New test for teachers as Japan's schools move to reopen
Schools reopen this week after tsunami-related delays. Japan's teachers are likely to face new demands in helping students and their families move forward.
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As the official emergency response got under way, city officials and residents gradually took over shelter operation, and many children have moved in with relatives or friends. But some, like Kiyo, have stayed on in the once-familiar buildings. "It's totally different now," he says, looking around the classroom at blankets, teakettles – and elderly neighbors. Out front are portable toilets and Self Defense Force humvees; out back, there's a cemetery slathered in mud and dotted with wrecked cars.Skip to next paragraph
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Other kids in the shelter hang out in the library playing with toys, but Kiyo doesn't join them. "I'm not an elementary kid anymore," he says with a tinge of pride, similar to what one might sense from any teenager in any country.
But soon, he and his parents will need to find a new temporary home. With 12 out of 71 elementary and middle schools too damaged to use, the city is trying to clear out those used as shelters so classes can start up.
That start will also mean a slate of new challenges for teachers, many of whom are homeless themselves and still trying to locate former students.
"I'm very worried about the teachers. I think the exhaustion has built up and they need counseling," says Ayako Ota, a supervisor at the Ishinomaki board of education who lost her own home in the disaster. So far, however, efforts are focused on helping the kids.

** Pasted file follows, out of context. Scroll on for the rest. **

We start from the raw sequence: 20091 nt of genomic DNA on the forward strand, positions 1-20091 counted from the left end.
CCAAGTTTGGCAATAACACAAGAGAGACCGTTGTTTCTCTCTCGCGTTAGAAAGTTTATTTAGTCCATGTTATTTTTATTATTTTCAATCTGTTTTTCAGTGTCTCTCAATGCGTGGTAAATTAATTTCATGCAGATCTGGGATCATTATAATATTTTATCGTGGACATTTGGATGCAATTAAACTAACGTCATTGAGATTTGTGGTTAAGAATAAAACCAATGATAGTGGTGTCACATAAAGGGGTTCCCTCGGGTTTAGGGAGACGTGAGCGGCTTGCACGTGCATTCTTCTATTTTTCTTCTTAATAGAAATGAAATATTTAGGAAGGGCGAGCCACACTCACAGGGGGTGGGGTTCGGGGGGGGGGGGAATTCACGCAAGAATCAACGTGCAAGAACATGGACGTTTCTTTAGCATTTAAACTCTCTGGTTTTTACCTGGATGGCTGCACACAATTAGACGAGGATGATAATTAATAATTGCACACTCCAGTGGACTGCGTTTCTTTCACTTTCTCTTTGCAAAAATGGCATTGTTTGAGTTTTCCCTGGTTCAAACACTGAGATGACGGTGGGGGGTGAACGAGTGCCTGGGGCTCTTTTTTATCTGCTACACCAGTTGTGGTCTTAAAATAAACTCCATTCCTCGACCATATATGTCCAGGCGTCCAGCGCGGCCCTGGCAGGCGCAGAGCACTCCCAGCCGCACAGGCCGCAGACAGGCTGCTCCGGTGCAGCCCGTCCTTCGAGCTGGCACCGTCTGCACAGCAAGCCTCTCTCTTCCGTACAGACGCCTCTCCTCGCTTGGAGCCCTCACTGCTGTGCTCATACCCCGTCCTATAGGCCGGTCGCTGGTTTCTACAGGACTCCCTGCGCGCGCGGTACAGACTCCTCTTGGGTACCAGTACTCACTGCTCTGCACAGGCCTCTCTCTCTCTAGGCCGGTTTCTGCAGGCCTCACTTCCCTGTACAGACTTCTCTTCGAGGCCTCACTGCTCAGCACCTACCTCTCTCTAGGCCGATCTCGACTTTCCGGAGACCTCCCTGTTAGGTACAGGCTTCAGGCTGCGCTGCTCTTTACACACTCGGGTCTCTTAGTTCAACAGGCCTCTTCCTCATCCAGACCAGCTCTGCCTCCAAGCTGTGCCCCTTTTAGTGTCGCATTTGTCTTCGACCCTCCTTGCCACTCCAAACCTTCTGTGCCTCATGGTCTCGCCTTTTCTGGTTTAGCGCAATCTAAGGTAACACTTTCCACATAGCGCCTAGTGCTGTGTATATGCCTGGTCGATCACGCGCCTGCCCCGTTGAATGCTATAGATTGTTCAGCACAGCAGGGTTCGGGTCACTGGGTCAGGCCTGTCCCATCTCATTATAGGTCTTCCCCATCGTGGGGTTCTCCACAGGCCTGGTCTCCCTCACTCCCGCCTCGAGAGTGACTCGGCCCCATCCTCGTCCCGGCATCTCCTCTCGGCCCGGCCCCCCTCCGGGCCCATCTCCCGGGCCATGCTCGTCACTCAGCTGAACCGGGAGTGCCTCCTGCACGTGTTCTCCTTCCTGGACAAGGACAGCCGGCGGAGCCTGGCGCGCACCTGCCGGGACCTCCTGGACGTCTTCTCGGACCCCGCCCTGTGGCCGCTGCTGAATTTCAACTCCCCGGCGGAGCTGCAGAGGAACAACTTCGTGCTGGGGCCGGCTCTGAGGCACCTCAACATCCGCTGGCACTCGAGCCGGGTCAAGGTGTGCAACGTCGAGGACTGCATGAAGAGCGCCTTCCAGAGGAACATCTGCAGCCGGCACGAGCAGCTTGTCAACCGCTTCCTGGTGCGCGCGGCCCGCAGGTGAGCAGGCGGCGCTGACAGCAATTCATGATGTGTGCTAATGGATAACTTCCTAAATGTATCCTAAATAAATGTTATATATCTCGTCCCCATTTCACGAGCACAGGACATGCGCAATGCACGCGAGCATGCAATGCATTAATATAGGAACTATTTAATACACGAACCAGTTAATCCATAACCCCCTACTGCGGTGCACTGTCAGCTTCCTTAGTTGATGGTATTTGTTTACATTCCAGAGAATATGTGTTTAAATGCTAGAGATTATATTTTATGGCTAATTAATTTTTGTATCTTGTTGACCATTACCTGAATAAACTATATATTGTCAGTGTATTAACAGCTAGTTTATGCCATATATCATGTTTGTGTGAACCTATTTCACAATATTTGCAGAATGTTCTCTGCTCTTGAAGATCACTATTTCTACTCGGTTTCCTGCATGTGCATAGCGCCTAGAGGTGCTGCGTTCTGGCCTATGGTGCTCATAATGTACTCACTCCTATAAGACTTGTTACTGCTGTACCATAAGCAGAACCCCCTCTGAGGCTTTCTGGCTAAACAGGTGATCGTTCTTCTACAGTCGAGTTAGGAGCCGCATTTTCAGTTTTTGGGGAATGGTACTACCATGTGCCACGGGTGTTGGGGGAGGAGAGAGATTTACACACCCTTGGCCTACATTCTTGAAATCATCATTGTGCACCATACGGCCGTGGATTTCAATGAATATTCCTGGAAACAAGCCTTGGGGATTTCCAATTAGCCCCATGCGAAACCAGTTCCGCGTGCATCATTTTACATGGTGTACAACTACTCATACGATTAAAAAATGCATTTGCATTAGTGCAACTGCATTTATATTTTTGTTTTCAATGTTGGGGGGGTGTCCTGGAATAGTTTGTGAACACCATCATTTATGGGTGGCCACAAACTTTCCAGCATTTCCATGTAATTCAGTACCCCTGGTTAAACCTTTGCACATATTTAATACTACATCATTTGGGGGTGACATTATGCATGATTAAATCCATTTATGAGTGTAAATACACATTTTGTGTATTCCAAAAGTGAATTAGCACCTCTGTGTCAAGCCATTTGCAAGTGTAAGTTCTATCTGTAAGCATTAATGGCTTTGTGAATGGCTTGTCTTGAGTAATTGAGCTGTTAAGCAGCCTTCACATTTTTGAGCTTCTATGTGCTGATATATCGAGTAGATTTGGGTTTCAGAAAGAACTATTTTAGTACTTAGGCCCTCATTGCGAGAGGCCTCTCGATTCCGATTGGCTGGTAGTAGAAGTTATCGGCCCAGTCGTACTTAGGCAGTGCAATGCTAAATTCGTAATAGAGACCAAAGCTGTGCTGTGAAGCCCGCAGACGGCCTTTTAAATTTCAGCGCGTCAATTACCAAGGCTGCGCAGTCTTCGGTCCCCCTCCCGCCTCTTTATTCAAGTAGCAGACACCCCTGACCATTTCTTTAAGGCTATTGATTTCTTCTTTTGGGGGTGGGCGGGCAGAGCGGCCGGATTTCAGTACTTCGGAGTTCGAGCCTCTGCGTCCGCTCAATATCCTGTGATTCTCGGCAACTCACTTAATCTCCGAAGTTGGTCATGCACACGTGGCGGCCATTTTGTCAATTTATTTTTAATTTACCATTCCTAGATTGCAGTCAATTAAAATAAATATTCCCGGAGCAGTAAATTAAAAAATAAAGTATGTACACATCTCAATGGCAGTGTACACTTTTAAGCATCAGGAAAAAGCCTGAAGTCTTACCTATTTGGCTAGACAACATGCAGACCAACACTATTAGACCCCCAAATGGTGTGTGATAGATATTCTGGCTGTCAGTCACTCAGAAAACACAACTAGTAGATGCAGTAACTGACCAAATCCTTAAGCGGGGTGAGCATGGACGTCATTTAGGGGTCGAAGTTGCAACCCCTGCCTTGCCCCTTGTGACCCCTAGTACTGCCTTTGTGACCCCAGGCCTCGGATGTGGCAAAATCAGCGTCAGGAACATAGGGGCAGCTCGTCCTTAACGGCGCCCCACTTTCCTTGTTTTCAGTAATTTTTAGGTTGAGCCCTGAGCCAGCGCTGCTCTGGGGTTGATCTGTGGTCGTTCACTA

Last week, the board of education held three teacher-training sessions with a child psychologist to introduce the basics of dealing with trauma and recovery. A group of organizations including Save the Children, World Vision, and UNICEF is also preparing knapsacks filled with school supplies for disaster victims.
"Everyone really looks forward to the first day of school. We want to make sure there's no gap in what kids have on that day," says Noriko Sato, a communications officer at Save the Children.
But knapsacks or no knapsacks, teachers will face a different kind of gap in their classrooms this spring.
"Some children survived, but they watched their friends get swept away by the tsunami. Those kids will move into schools in unaffected areas," says Ms. Ota, and they may need special care.
Kiyo lost his home and his grandmother in the tsunami, and he still seems to be thinking more about that day than about his new life as a middle-school student. "The tsunami was so much stronger than I imagined. It was so scary," he says, fingering a hand-held video game. The game was the last thing his grandmother gave him, and even though tsunami water wrecked the screen, he keeps it with him all the time.
Fumiaki Sato, the principal of Okaido Elementary School, is already thinking about how he can help students like Kiyo. One idea: incorporate more music into school events.
"A school's basic role is to lift kids' spirits and energize them," he says. "We want to get them smiling again. When that happens, the older people in the neighborhood will start to cheer up again, too."